Thursday, February 21, 2008

Back to the Heart of Worship: Transforming Worship

Spiritual transformation is the change in a person from the old way of living in sin to the new person living in the ways of the Spirit. Paul wrote about the Christian metamorphosis resulting from the renewed mind, the mind dedication to offering living sacrifice (Romans 12:1). As we are transformed, we no longer conform to the ways of the world.

Can this transformation be measured? In other words, is there a way that I can examine myself so that I can be sure that the transformation that Christ wants for my life is being accomplished? Yes, there is. One way is by considering carefully if these seven elements are present and growing in my walk in the Spirit: (1) Am I worshipping God intimately and passionately? (2) Am I engaging in spiritual friendships with other believers? (3) Am I pursuing faith in the context of family? (4) Am I embracing intentional forms of spiritual growth? (5) Am I serving others? (6) Am I investing time and resources in spiritual pursuits? (7) Am I having faith-based conversations with outsiders?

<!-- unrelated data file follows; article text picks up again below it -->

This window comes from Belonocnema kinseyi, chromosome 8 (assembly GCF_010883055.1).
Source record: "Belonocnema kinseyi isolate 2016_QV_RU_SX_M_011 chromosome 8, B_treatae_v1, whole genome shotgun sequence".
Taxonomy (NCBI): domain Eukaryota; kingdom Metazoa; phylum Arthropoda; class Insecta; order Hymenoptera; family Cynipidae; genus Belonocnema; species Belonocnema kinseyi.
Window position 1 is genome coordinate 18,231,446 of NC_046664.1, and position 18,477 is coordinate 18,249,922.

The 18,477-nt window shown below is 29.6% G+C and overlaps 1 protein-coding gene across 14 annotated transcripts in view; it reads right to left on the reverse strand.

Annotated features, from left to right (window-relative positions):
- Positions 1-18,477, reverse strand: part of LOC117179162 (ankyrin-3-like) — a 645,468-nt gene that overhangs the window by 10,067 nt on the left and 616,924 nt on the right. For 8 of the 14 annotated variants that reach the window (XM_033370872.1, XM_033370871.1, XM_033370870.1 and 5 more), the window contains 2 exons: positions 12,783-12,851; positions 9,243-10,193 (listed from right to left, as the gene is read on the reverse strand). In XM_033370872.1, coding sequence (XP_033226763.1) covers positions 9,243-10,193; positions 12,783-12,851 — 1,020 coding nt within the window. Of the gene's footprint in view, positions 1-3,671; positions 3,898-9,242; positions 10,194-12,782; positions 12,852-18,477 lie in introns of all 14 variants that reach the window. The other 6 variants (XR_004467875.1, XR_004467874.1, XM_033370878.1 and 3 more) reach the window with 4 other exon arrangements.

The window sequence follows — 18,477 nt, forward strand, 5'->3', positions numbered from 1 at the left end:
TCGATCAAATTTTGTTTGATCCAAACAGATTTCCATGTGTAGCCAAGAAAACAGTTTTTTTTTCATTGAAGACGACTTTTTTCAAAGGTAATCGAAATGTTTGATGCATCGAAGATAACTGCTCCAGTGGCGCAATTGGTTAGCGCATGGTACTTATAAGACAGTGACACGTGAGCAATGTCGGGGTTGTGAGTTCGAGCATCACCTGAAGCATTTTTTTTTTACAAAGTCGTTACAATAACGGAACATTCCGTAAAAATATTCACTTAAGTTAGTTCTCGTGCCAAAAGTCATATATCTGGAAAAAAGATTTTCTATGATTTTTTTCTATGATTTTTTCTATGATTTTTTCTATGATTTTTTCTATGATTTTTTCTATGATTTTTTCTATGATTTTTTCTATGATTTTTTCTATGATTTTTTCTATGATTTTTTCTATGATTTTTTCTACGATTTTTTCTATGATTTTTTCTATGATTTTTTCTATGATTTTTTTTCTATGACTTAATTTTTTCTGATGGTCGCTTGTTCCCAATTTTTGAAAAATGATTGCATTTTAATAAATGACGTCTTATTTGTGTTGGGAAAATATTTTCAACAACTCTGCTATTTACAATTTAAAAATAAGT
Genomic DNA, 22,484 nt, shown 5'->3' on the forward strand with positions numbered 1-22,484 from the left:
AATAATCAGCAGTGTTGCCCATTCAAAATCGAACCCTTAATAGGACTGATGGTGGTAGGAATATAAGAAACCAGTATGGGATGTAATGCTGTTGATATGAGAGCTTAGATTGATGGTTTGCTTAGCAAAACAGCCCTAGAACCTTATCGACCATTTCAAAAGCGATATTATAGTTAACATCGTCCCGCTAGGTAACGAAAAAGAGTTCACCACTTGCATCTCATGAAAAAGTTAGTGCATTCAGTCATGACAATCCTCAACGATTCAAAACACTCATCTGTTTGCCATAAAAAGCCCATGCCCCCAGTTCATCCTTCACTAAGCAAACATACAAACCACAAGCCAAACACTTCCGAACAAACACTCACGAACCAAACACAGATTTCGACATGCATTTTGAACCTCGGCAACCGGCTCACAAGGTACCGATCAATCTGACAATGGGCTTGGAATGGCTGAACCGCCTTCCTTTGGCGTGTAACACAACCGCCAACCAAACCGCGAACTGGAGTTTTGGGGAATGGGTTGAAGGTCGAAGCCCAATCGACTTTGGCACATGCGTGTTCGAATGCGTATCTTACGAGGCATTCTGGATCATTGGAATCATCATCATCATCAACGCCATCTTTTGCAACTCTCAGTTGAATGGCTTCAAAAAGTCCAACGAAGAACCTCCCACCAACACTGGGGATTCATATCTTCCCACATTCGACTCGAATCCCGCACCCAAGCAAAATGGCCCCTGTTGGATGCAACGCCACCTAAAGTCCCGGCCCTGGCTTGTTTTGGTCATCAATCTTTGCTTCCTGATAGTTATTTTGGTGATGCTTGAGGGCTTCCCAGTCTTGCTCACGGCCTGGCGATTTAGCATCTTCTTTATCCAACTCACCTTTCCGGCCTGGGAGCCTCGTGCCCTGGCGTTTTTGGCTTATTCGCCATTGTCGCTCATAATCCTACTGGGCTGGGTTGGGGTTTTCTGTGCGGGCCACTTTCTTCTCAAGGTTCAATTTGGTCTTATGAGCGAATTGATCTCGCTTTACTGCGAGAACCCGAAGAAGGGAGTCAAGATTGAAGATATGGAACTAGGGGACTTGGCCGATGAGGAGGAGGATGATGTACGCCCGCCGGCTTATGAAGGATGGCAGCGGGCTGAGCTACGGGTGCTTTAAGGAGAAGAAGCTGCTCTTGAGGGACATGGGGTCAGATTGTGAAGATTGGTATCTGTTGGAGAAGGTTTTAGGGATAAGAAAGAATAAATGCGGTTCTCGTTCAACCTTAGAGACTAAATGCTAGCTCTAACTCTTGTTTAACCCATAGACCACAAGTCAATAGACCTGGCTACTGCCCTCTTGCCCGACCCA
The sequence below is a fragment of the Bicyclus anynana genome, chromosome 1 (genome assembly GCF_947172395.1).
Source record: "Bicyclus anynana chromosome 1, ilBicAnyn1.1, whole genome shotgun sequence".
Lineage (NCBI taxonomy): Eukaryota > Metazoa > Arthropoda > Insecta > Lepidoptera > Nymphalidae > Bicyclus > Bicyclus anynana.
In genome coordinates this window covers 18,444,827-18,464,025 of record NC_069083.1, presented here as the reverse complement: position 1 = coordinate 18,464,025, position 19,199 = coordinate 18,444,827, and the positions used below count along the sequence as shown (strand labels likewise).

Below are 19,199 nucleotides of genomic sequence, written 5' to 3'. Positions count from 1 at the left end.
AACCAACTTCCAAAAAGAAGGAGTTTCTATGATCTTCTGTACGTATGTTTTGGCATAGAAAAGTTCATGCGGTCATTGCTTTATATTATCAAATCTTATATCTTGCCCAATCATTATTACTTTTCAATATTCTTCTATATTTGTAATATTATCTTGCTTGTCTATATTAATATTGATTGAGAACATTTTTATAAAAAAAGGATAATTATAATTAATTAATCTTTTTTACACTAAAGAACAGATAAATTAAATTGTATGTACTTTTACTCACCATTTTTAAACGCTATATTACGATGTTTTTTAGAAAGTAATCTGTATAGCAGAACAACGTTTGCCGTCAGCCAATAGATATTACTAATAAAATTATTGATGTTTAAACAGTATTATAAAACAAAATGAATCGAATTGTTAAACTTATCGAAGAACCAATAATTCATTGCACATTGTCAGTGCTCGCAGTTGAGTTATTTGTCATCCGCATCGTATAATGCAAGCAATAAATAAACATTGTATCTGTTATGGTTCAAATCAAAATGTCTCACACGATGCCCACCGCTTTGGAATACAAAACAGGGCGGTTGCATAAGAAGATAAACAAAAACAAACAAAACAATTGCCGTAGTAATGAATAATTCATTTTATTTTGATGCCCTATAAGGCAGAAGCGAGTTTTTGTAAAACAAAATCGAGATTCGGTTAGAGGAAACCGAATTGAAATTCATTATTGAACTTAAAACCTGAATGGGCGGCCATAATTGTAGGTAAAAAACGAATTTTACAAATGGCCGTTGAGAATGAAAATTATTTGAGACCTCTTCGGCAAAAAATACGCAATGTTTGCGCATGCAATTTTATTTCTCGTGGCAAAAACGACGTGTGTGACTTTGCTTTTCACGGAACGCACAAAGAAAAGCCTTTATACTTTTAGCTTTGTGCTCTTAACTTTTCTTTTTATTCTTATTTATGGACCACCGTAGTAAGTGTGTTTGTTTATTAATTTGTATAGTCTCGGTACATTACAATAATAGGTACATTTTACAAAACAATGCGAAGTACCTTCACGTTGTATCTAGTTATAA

Those seven biblical points of self-examination are the seven elements on which the Barna Group focuses as they examine the passions that their research indicates that people moving from the old person to the new person in Christ possess (UnChristian by David Kinnaman). I’m going to be asking myself those questions? Will you do that, too? That’s Life at Work!


JD said...

Great questions, Rich. Thanks for sharing them. I have that book but haven't cracked it open yet. I am more encouraged to do so now. That vague feeling that we ought to be more spiritual ... and even the occasional efforts to try to make it happen... gnaws at us because we do not know how to measure it. Looks like this could be a way.

dagwud said...

They are some excellent questions. Considering my great passion for great marriages, question 3 was particularly important to me when I first read it. If Christianity will be fleshed out, it must first be fleshed out in my family.